ROME – Giulio Regeni, 28, was conducting fieldwork in the Egyptian capital to research Egyptian labour movements and was last seen on January 25. His body was found nine days later near a highway outside of Cairo. Italian media have claimed that Regeni was murdered because Egypt’s secret service believed the student to be a spy, resulting in “inhuman animal-like violence”.

Amongst Regeni’s many injuries, the student was tortured prior to his death, resulting in his finger and toe nails being pulled out. His neck was also twisted or struck, which resulted in a broken vertebra that left the student unable to breath. Italian media have claimed that the autopsy results, which were carried out in Italy after his corpse was returned, shows signs of brutal torture.

A murder investigation has been opened in Rome by prosecutors, who are calling on Egyptian president Abdel Fattah el-Sisi to cooperate. Angelino Alfano, Italy’s Interior Minister, said: “I am convinced that it is in the interest of el-Sissi to work together. No one can bring Giulio back to life, but bringing the truth to the surface will perhaps be able to save more lives.”

In response, Egyptian Interior Minister Magdi Abdel Ghaffar has rejected the notion of security forces being involved in Regeni’s death. He told a news conference: “There are many rumours repeated on pages of newspapers insinuating the security forces might be behind the accident. This is unacceptable. This is not our policy.”

Initial claims by Egypt state that Regeni was killed in a road accident.

A second autopsy was carried out in Italy, with results so shocking that Alfano told reporters that he struggled to catch breath after reading the report. He said that Regeni suffered “something inhuman, animal-like, unacceptable violence”.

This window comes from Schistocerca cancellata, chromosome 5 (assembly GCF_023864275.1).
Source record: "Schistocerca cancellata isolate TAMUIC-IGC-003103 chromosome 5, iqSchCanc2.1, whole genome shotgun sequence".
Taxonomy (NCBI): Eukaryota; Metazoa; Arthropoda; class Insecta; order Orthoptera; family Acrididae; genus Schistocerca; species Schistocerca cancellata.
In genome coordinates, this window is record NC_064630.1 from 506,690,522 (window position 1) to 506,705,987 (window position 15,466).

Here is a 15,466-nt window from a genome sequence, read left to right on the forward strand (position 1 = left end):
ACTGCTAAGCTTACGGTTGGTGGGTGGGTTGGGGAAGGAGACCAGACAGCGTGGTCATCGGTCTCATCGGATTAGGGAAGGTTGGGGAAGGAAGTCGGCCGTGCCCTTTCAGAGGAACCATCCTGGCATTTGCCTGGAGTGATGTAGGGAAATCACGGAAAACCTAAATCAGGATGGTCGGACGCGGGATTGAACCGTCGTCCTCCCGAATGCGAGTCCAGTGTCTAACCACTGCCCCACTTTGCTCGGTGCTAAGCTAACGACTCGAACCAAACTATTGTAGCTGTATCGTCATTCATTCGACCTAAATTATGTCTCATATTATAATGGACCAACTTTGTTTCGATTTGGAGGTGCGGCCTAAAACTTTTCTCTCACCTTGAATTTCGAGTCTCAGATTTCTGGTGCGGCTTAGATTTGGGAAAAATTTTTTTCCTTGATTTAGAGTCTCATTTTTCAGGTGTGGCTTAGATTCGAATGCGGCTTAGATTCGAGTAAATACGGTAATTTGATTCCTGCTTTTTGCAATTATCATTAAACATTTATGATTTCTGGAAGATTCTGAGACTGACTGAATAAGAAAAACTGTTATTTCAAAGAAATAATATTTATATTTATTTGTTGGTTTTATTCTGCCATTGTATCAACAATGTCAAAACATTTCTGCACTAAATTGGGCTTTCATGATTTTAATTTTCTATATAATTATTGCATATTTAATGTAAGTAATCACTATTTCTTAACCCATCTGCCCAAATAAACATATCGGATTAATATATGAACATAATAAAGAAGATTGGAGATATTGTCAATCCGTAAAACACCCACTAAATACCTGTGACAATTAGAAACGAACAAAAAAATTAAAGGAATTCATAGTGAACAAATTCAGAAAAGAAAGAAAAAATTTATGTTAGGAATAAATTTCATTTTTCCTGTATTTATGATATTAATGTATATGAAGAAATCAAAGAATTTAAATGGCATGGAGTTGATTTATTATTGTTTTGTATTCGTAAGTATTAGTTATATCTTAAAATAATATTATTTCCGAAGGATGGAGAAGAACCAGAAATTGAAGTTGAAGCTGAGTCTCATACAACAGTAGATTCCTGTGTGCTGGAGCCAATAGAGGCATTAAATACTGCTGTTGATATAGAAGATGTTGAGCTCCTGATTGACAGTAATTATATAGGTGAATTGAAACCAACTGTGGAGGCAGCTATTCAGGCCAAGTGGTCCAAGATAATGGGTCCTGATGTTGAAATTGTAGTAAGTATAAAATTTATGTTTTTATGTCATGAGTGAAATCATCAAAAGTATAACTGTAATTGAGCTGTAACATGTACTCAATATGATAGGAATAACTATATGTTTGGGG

Ahmed Nagi, the prosecutor who leads the investigation team on the case, added that all of his body, including his face, had bruises, stabbings and cigarette burns, resulting in what appeared to be a “slow death”.

Egyptian police have been accused of regularly torturing detainees amid a crackdown on dissent ahead of the anniversary of the Arab Spring (January 25). It is reported that police raided apartments in Cairo searching for plans of organised protests. Rights groups have accused police of using forced disappearances over the past year – detaining suspected activists or Islamists in secret without reporting their arrest.

The Egyptian Association for Rights and Freedoms reported 314 such disappearances in 2015, and whilst most later turned up in prison, at least five were found at the morgue. One had signs of torture, including burns and electric shocks. 35 such disappearances have been reported so far in 2016, two of which have died.

– Barry Quinn, Correspondent (Europe)

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